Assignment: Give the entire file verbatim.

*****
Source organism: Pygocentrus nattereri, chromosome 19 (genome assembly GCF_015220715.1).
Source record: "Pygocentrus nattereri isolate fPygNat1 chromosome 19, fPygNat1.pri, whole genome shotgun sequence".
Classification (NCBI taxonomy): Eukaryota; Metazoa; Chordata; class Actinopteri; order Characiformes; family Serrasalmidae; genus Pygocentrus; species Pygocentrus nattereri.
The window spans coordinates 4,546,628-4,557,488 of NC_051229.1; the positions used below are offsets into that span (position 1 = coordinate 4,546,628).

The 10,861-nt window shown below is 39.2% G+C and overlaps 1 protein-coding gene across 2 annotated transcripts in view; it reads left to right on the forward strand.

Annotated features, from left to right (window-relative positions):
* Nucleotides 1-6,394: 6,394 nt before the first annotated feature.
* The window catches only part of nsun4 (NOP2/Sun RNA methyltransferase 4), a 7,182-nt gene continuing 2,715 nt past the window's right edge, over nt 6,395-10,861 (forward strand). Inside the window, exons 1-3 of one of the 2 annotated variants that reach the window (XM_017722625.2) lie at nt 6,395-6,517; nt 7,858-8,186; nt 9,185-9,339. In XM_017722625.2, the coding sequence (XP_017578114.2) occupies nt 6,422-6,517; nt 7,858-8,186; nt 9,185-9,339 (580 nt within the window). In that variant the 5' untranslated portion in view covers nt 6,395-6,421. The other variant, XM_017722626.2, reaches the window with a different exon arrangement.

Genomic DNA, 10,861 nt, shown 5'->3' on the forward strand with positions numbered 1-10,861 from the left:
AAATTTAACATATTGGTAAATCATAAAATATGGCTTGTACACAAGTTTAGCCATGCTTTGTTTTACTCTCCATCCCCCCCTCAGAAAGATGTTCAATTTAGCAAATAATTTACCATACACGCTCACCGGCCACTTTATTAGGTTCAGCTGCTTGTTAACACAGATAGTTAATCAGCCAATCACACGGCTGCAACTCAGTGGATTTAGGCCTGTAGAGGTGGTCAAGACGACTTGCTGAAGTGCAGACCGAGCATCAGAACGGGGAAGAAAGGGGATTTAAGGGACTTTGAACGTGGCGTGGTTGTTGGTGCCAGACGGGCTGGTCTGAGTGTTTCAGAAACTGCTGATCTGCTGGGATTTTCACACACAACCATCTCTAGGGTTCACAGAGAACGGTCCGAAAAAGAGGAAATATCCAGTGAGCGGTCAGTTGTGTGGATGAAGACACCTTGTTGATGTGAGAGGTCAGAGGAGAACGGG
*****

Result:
Source organism: Pygocentrus nattereri, chromosome 19 (genome assembly GCF_015220715.1).
Source record: "Pygocentrus nattereri isolate fPygNat1 chromosome 19, fPygNat1.pri, whole genome shotgun sequence".
Classification (NCBI taxonomy): Eukaryota; Metazoa; Chordata; class Actinopteri; order Characiformes; family Serrasalmidae; genus Pygocentrus; species Pygocentrus nattereri.
The window spans coordinates 4,546,628-4,557,488 of NC_051229.1; the positions used below are offsets into that span (position 1 = coordinate 4,546,628).

The 10,861-nt window shown below is 39.2% G+C and overlaps 1 protein-coding gene across 2 annotated transcripts in view; it reads left to right on the forward strand.

Annotated features, from left to right (window-relative positions):
* Nucleotides 1-6,394: 6,394 nt before the first annotated feature.
* The window catches only part of nsun4 (NOP2/Sun RNA methyltransferase 4), a 7,182-nt gene continuing 2,715 nt past the window's right edge, over nt 6,395-10,861 (forward strand). Inside the window, exons 1-3 of one of the 2 annotated variants that reach the window (XM_017722625.2) lie at nt 6,395-6,517; nt 7,858-8,186; nt 9,185-9,339. In XM_017722625.2, the coding sequence (XP_017578114.2) occupies nt 6,422-6,517; nt 7,858-8,186; nt 9,185-9,339 (580 nt within the window). In that variant the 5' untranslated portion in view covers nt 6,395-6,421. The other variant, XM_017722626.2, reaches the window with a different exon arrangement.

Genomic DNA, 10,861 nt, shown 5'->3' on the forward strand with positions numbered 1-10,861 from the left:
AAATTTAACATATTGGTAAATCATAAAATATGGCTTGTACACAAGTTTAGCCATGCTTTGTTTTACTCTCCATCCCCCCCTCAGAAAGATGTTCAATTTAGCAAATAATTTACCATACACGCTCACCGGCCACTTTATTAGGTTCAGCTGCTTGTTAACACAGATAGTTAATCAGCCAATCACACGGCTGCAACTCAGTGGATTTAGGCCTGTAGAGGTGGTCAAGACGACTTGCTGAAGTGCAGACCGAGCATCAGAACGGGGAAGAAAGGGGATTTAAGGGACTTTGAACGTGGCGTGGTTGTTGGTGCCAGACGGGCTGGTCTGAGTGTTTCAGAAACTGCTGATCTGCTGGGATTTTCACACACAACCATCTCTAGGGTTCACAGAGAACGGTCCGAAAAAGAGGAAATATCCAGTGAGCGGTCAGTTGTGTGGATGAAGACACCTTGTTGATGTGAGAGGTCAGAGGAGAACGGG